Click, Clack, Moo is great for reading to young kids, and pbskids.org
identifies it as effective for teaching deaf or hard of hearing
students as well. It starts when Farmer Brown's cows find an
old typewriter in the barn and send him a note politely requesting
electric blankets because the barn is cold. When Farmer Brown
replies, "No way," the cows go on strike. Soon the
chickens join them. Broader solidarity is impeded because not
all the animals understand Moo. Duck, "a neutral party"
enlisted as go-between, delivers a note indicating the cows and
chickens are willing to exchange the typewriter for electric
blankets. Thinking he had stopped the insurgency, the farmer
provides the blankets, only to be met with a note from the ducks,
who want a diving board to quell their boredom. Although the
author portrays the farmer as a stereotypical old white man,
the story effectively uses humor and engaging illustrations to
present a nuanced story of solidarity.
The message of solidarity continues
in Harvest of Hope, which is a fairly standard, if vividly
illustrated, biography of Cesar Chavez, founder of the National
Farm Workers Association. It deals with his childhood years and
the organizing efforts leading up to and including the historic
strike and 1965 march, in the midst of the grape harvest, to
the California capital by Latino migrant laborers. I don't speak
Spanish, but I was puzzled by the English translation in the
text that renders "sí se puede" into
a passive voice, "yes, it can be done."
In addition to using a more dynamic
rallying phrase, ¡Sí Se Puede! Yes, We Can!
brings the story up to the recent past, in another historic
Latino/a organizing campaign in California, SEIU Local 1877's
successful Justice For Janitors mobilization in Los Angeles.
The mother of the fictional Carlitos is a leader in the 2000
effort. Carlitos organizes some of his classmates to show up
at their parent's demonstration. After three weeks, when her
strike ends victoriously, Carlitos and his mother join another
picket line in support of hotel janitors. A concluding interview
with the actual organizer who serves as a model for Carlitos'
mother anchors the story in the actual campaign.
Which Side Are You On? The Story
of a Song returns us to an earlier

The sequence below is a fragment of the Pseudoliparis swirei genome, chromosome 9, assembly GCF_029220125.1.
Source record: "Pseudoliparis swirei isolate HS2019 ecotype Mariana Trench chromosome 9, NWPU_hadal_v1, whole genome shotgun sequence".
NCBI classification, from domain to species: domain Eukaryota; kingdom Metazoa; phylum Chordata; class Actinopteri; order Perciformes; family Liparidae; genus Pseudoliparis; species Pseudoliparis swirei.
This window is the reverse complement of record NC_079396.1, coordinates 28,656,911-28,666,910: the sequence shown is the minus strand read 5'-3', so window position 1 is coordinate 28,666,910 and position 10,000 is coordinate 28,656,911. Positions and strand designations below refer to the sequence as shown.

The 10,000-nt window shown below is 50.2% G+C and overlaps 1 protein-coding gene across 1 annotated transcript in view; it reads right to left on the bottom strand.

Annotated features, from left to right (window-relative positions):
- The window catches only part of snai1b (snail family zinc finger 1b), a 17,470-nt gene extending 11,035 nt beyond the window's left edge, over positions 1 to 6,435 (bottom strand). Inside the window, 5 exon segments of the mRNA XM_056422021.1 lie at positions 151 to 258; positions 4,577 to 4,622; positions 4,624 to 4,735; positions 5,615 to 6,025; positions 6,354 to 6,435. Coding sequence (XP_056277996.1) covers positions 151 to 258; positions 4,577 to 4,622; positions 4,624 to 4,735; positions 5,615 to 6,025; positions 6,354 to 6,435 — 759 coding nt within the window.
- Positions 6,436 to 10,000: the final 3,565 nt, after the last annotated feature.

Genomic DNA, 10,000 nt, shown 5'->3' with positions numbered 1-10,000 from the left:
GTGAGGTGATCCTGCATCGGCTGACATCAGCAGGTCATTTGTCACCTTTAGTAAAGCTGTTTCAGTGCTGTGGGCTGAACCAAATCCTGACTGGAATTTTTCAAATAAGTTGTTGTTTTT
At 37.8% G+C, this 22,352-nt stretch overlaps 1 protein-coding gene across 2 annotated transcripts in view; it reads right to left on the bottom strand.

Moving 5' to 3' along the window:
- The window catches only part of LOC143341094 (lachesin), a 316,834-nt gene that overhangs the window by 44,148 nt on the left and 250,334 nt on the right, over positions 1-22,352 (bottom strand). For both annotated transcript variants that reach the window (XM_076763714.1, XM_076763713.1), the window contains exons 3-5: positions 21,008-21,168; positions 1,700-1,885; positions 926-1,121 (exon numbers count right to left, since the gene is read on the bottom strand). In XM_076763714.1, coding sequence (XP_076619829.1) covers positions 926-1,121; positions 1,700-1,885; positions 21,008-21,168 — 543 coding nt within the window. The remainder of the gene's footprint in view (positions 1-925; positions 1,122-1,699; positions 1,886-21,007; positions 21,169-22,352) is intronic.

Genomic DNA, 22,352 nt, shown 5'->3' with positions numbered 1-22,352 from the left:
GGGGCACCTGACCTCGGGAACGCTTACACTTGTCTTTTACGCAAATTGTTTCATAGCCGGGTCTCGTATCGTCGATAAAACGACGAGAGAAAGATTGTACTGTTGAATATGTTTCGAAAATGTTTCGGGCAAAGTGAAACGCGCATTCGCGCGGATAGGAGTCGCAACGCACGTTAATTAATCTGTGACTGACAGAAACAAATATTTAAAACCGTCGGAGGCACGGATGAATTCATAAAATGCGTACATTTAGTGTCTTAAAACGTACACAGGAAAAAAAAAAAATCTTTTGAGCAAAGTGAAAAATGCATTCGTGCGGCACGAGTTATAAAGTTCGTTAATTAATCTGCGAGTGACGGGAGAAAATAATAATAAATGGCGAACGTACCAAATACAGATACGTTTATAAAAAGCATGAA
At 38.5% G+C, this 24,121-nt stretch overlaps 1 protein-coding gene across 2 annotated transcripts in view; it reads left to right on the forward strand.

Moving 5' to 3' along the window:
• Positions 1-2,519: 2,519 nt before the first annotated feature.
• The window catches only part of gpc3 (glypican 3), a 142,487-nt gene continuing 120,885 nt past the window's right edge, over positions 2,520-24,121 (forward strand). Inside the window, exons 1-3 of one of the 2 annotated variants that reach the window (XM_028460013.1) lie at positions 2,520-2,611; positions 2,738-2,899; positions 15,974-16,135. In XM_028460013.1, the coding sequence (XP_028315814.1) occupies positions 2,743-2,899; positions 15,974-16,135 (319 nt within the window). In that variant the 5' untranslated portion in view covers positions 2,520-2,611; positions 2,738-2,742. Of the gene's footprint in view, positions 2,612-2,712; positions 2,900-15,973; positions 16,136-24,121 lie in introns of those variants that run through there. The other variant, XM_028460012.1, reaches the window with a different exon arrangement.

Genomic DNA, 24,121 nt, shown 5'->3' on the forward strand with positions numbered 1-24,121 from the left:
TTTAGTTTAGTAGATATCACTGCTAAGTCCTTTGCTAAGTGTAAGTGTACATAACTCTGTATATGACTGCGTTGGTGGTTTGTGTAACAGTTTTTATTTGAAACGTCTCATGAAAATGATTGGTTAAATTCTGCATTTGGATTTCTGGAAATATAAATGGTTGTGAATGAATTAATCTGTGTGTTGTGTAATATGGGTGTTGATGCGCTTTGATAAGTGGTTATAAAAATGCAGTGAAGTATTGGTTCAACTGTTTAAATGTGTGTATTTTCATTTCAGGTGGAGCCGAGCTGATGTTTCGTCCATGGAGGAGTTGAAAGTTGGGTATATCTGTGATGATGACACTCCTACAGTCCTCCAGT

period and different struggle. Published on the eightieth anniversary
of its composition, the story chronicles the night when Florence
Reese penned the iconic song. Her husband, a union organizer,
has left their mining town in Harlan County, Kentucky, when he
hears that the sheriff is after him. Interspersed with lyrics,
the story is told from the perspective of their young son, who
explains in simple terms the difficult and dangerous work and
times in 1930s coal country. Ma composes the song as she and
the kids are huddled under the bed to avoid the bullets being
shot into their home. When Pa returns and hears Ma sing the new
song, he says, "We can use that. It'll bring folks together."
The author's notes discuss the history of mine union struggles
as well as the tradition of folk songs.
Writing for older kids, the author of
Ain't Nothing But a Man tells how he searched for a real
John Henry, the steel-driving man who dies challenging a steam-driven
drill in another famous folk song. Historian Scott Reynolds Nelson
is interested in documenting the work of African American track
layers who helped build railroads in the post-Civil War South.
His intriguing story of his search for evidence, with its frustrations
and dead-ends, reveals the work methods of historians as well
as railroad builders. (Full disclosure: I'm a historian, but
I think others will find it interesting too!) His surprising
conclusion challenges conventional thinking about who John Henry
was and how he died.
Grace, in Counting on Grace, is
a self-identified "Franco" (French-Canadian) girl who,
in the course of the book, leaves school and starts working in
the same Vermont textile mill as her family and her friends'
families. We learn about the details of such work along with
ethnic prejudices, child labor practices, school experiences,